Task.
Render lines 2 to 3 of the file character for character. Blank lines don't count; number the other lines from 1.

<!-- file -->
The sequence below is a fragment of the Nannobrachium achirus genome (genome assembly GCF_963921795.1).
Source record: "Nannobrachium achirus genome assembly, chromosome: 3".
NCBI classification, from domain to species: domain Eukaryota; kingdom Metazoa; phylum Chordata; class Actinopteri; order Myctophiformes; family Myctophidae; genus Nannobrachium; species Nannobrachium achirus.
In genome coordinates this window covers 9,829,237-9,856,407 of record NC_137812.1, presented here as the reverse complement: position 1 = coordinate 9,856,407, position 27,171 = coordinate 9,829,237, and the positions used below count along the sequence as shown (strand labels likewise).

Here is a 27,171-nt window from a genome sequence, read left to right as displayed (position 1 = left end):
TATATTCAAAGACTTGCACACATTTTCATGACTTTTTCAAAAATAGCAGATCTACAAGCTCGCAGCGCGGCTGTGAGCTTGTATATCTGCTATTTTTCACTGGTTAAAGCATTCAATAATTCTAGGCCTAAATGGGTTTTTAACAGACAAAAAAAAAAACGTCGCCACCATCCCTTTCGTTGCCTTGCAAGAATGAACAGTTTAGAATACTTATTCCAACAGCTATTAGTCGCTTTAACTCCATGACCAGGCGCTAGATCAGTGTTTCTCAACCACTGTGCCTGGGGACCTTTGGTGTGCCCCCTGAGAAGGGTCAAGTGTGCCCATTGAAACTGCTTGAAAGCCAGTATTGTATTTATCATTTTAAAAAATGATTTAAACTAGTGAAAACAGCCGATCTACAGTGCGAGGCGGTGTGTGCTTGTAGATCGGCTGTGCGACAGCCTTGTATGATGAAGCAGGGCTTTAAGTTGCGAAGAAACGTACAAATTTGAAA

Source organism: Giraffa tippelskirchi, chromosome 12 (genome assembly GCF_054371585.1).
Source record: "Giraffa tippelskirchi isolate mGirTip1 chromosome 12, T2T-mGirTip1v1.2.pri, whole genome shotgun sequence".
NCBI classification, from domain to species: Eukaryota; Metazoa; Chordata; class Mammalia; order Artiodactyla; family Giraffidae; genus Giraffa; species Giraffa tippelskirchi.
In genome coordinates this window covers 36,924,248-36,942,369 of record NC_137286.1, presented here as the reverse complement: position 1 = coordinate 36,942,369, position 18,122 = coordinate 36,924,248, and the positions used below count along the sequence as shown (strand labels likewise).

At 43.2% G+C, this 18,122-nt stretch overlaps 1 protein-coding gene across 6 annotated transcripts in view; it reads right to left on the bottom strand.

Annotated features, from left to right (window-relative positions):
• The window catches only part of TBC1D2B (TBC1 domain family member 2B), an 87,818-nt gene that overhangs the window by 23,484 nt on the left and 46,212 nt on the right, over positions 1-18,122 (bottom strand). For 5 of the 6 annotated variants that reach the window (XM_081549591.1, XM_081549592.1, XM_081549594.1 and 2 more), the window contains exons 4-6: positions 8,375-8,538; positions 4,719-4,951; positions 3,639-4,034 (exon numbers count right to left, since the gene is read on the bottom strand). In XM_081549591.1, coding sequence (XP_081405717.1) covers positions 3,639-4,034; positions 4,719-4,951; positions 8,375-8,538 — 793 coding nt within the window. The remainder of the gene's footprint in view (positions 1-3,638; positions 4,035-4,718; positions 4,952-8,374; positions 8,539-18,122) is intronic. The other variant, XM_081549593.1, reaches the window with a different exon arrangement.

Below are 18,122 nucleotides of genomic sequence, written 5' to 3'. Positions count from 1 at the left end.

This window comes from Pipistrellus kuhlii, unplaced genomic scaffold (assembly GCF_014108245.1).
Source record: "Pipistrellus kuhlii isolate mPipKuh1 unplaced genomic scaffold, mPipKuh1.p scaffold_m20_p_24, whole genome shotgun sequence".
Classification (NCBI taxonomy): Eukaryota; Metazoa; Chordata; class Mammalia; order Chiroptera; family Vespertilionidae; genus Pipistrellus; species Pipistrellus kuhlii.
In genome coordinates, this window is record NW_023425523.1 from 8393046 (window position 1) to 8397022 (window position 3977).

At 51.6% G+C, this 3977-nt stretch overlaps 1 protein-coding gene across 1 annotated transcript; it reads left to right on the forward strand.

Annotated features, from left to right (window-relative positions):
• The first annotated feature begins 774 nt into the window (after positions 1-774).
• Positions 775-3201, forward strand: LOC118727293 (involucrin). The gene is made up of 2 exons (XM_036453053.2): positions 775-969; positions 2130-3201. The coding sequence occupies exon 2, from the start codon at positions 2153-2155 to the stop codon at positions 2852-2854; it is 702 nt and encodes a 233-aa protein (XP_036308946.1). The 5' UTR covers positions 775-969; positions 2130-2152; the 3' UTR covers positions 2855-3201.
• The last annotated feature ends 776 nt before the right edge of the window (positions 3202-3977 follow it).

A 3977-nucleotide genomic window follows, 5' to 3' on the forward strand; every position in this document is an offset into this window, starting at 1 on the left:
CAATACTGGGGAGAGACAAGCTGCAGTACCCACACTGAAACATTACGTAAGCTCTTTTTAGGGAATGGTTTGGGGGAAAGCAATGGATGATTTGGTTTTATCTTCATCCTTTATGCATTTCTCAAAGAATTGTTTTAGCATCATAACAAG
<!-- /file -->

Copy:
Source record: "Nannobrachium achirus genome assembly, chromosome: 3".
NCBI classification, from domain to species: domain Eukaryota; kingdom Metazoa; phylum Chordata; class Actinopteri; order Myctophiformes; family Myctophidae; genus Nannobrachium; species Nannobrachium achirus.